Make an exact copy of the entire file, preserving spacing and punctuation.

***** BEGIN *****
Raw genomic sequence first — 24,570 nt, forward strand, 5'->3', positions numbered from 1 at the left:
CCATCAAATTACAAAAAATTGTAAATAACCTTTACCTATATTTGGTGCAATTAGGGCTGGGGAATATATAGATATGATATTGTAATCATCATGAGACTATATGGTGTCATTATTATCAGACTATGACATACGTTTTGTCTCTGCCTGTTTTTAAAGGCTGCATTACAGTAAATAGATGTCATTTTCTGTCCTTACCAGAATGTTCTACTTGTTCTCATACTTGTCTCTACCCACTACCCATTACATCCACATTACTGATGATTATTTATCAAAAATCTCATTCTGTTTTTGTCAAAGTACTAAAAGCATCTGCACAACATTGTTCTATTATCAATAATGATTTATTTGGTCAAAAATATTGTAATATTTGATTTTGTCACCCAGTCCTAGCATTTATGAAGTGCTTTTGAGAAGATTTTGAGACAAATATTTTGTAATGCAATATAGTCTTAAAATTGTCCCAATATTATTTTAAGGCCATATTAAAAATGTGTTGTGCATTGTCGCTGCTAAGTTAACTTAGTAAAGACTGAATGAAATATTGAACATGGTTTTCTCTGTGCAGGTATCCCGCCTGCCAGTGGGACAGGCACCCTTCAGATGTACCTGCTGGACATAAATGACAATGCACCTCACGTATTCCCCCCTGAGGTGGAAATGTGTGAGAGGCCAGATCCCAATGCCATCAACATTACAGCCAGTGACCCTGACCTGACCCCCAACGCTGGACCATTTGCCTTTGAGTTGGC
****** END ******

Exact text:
Raw genomic sequence first — 24,570 nt, forward strand, 5'->3', positions numbered from 1 at the left:
CCATCAAATTACAAAAAATTGTAAATAACCTTTACCTATATTTGGTGCAATTAGGGCTGGGGAATATATAGATATGATATTGTAATCATCATGAGACTATATGGTGTCATTATTATCAGACTATGACATACGTTTTGTCTCTGCCTGTTTTTAAAGGCTGCATTACAGTAAATAGATGTCATTTTCTGTCCTTACCAGAATGTTCTACTTGTTCTCATACTTGTCTCTACCCACTACCCATTACATCCACATTACTGATGATTATTTATCAAAAATCTCATTCTGTTTTTGTCAAAGTACTAAAAGCATCTGCACAACATTGTTCTATTATCAATAATGATTTATTTGGTCAAAAATATTGTAATATTTGATTTTGTCACCCAGTCCTAGCATTTATGAAGTGCTTTTGAGAAGATTTTGAGACAAATATTTTGTAATGCAATATAGTCTTAAAATTGTCCCAATATTATTTTAAGGCCATATTAAAAATGTGTTGTGCATTGTCGCTGCTAAGTTAACTTAGTAAAGACTGAATGAAATATTGAACATGGTTTTCTCTGTGCAGGTATCCCGCCTGCCAGTGGGACAGGCACCCTTCAGATGTACCTGCTGGACATAAATGACAATGCACCTCACGTATTCCCCCCTGAGGTGGAAATGTGTGAGAGGCCAGATCCCAATGCCATCAACATTACAGCCAGTGACCCTGACCTGACCCCCAACGCTGGACCATTTGCCTTTGAGTTGGC